Everyone agrees that most mammals (except guinea pigs, bats and some primates) make their own vitamin C. Everyone agrees that humans do not make their own vitamin C, and need some amount of vitamin C every day. The consensus ends there.
For centuries, scurvy (a severe vitamin C deficiency) plagued people across the globe, resulting in misery and death. In 1772, a British doctor noticed the correlation between diet and scurvy. But this link wasn’t fully understood until the late 1800s. Then, actual vitamin C was discovered in the 1900s. Thankfully, scurvy was eradicated in the developed world.
Enter Linus Pauling. He is acclaimed for his research in quantum mechanics and sickle cell anemia. He is often called the father of molecular biology. He is the only person to have won two Nobel prizes in his lifetime. During his research in orthomolecular medicine, he discovered that vitamin C and lysine (an amino acid) were needed in high doses for health in humans. While a small dose may eradicate scurvy, his research indicated that much larger doses were needed for health.
This is where history becomes extremely odd. Despite his scientific fame, scholarly publications and accomplishments, Pauling’s vitamin C and lysine research was ridiculed. Many scientists have claimed to disprove his research, but I couldn’t find one that actually used his protocol. Well, you can’t disprove something unless you actually follow the protocol. So, for example scientists would “disprove” his findings using a much lower dose of vitamin C and no lysine. Huh? All the practitioners and studies (that I found) following his protocol reported similar results! In fact, I couldn’t find a single study disproving Pauling’s vitamin C research that actually used the correct Pauling protocol.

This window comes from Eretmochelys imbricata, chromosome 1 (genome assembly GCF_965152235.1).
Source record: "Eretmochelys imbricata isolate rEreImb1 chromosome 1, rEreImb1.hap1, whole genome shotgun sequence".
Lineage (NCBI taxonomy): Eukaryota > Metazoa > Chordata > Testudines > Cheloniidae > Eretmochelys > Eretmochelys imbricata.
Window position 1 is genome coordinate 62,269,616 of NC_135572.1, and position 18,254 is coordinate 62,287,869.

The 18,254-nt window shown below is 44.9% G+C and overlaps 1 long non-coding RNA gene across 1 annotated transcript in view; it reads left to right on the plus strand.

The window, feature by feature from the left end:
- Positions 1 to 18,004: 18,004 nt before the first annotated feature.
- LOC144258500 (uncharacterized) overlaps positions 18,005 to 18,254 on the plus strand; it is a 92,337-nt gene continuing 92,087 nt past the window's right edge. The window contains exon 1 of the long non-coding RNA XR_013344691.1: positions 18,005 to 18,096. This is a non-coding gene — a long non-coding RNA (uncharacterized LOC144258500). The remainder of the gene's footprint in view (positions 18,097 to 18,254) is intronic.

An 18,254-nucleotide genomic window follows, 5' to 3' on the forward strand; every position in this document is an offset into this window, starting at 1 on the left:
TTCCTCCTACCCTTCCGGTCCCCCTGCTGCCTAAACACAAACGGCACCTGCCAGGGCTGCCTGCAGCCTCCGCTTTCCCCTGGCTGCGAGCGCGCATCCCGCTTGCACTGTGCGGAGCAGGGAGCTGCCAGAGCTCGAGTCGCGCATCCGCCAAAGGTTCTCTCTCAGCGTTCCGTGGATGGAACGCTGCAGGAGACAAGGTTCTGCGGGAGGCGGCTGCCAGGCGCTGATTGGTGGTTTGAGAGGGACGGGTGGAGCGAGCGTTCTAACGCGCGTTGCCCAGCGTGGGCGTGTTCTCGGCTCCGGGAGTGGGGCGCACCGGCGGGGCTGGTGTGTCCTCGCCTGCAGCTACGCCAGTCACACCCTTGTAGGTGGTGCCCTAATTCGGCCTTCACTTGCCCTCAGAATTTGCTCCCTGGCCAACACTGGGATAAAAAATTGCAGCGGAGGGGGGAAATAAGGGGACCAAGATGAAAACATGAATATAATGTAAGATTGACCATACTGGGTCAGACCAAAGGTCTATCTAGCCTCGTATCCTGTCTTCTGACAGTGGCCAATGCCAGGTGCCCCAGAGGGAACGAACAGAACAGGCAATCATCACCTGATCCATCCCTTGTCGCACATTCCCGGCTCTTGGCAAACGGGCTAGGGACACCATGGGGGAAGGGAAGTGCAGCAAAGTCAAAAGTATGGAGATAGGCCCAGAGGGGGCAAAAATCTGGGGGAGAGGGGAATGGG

Why did this happen? Of course, conspiracy theorists would claim that medical bureaucrats hide these health and beauty secrets to bolster corporate profits. It is true that vitamin C can’t be patented so there aren’t incentives for corporations to promote it. But, the research is not hidden. It is quite accessible for anyone searching. The focus and training of modern medical professionals is more on pharmaceuticals, so they may not have read the Pauling research. Lastly, many people assume that complex problems require complex, expensive answers…so vitamin C couldn’t possibly work..
What does all this mean for your skin? Well, your skin definitely needs enough vitamin C to maintain and develop collagen. How much vitamin C is enough? The RDA of 60 mgs or Pauling’s 6000 mgs with Lysine? Hmmm…….we all make our own decisions. I tried the Pauling protocol. My results? I definitely felt better and I think my skin looks better! Of course, talk to your health care practitioner before taking supplements and do your own research. For myself, I’m going with the science and not the folklore.
If you find any study using the Pauling protocol and disproving his results, email me at email@example.com. I have no relationship, financial or otherwise with the Pauling protocol or products other than purchasing them at normal retail price. Visit http://www.paulingtherapy.com for more information about the science and actual dosages
- As retrieved from students.depaul.edu/2014
- As retrieved from Ipi.oregonstate.edu/2014
- As retrieved from Paulingtherapy.com/2014